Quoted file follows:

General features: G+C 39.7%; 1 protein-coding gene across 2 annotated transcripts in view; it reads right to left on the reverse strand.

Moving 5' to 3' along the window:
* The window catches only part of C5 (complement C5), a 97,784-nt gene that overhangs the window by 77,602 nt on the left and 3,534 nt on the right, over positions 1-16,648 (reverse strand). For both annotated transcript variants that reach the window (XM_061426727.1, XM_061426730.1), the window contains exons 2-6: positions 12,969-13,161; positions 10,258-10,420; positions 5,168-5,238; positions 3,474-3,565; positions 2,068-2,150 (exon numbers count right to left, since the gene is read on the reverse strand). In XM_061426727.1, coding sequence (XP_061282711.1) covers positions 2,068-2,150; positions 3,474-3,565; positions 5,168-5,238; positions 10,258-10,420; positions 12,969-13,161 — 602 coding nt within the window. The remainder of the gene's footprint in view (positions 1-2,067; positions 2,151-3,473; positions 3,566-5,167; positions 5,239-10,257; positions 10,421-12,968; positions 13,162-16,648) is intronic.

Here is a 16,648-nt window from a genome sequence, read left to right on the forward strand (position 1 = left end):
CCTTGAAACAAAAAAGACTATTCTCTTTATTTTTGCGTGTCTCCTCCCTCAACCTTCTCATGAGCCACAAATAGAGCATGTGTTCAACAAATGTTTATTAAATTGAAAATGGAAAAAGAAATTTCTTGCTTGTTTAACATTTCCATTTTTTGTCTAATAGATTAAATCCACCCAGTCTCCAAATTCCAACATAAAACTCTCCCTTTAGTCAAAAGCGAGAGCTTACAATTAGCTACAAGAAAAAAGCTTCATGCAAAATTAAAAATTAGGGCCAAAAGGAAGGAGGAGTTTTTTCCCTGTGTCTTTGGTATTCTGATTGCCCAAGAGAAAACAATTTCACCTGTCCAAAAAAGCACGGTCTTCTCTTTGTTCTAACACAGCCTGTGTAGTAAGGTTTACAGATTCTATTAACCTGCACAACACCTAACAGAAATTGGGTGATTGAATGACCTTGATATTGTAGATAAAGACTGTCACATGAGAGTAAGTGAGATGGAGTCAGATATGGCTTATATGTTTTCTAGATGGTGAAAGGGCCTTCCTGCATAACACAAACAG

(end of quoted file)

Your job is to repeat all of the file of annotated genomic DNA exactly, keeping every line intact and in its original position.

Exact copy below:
General features: G+C 39.7%; 1 protein-coding gene across 2 annotated transcripts in view; it reads right to left on the reverse strand.

Moving 5' to 3' along the window:
* The window catches only part of C5 (complement C5), a 97,784-nt gene that overhangs the window by 77,602 nt on the left and 3,534 nt on the right, over positions 1-16,648 (reverse strand). For both annotated transcript variants that reach the window (XM_061426727.1, XM_061426730.1), the window contains exons 2-6: positions 12,969-13,161; positions 10,258-10,420; positions 5,168-5,238; positions 3,474-3,565; positions 2,068-2,150 (exon numbers count right to left, since the gene is read on the reverse strand). In XM_061426727.1, coding sequence (XP_061282711.1) covers positions 2,068-2,150; positions 3,474-3,565; positions 5,168-5,238; positions 10,258-10,420; positions 12,969-13,161 — 602 coding nt within the window. The remainder of the gene's footprint in view (positions 1-2,067; positions 2,151-3,473; positions 3,566-5,167; positions 5,239-10,257; positions 10,421-12,968; positions 13,162-16,648) is intronic.

Here is a 16,648-nt window from a genome sequence, read left to right on the forward strand (position 1 = left end):
CCTTGAAACAAAAAAGACTATTCTCTTTATTTTTGCGTGTCTCCTCCCTCAACCTTCTCATGAGCCACAAATAGAGCATGTGTTCAACAAATGTTTATTAAATTGAAAATGGAAAAAGAAATTTCTTGCTTGTTTAACATTTCCATTTTTTGTCTAATAGATTAAATCCACCCAGTCTCCAAATTCCAACATAAAACTCTCCCTTTAGTCAAAAGCGAGAGCTTACAATTAGCTACAAGAAAAAAGCTTCATGCAAAATTAAAAATTAGGGCCAAAAGGAAGGAGGAGTTTTTTCCCTGTGTCTTTGGTATTCTGATTGCCCAAGAGAAAACAATTTCACCTGTCCAAAAAAGCACGGTCTTCTCTTTGTTCTAACACAGCCTGTGTAGTAAGGTTTACAGATTCTATTAACCTGCACAACACCTAACAGAAATTGGGTGATTGAATGACCTTGATATTGTAGATAAAGACTGTCACATGAGAGTAAGTGAGATGGAGTCAGATATGGCTTATATGTTTTCTAGATGGTGAAAGGGCCTTCCTGCATAACACAAACAG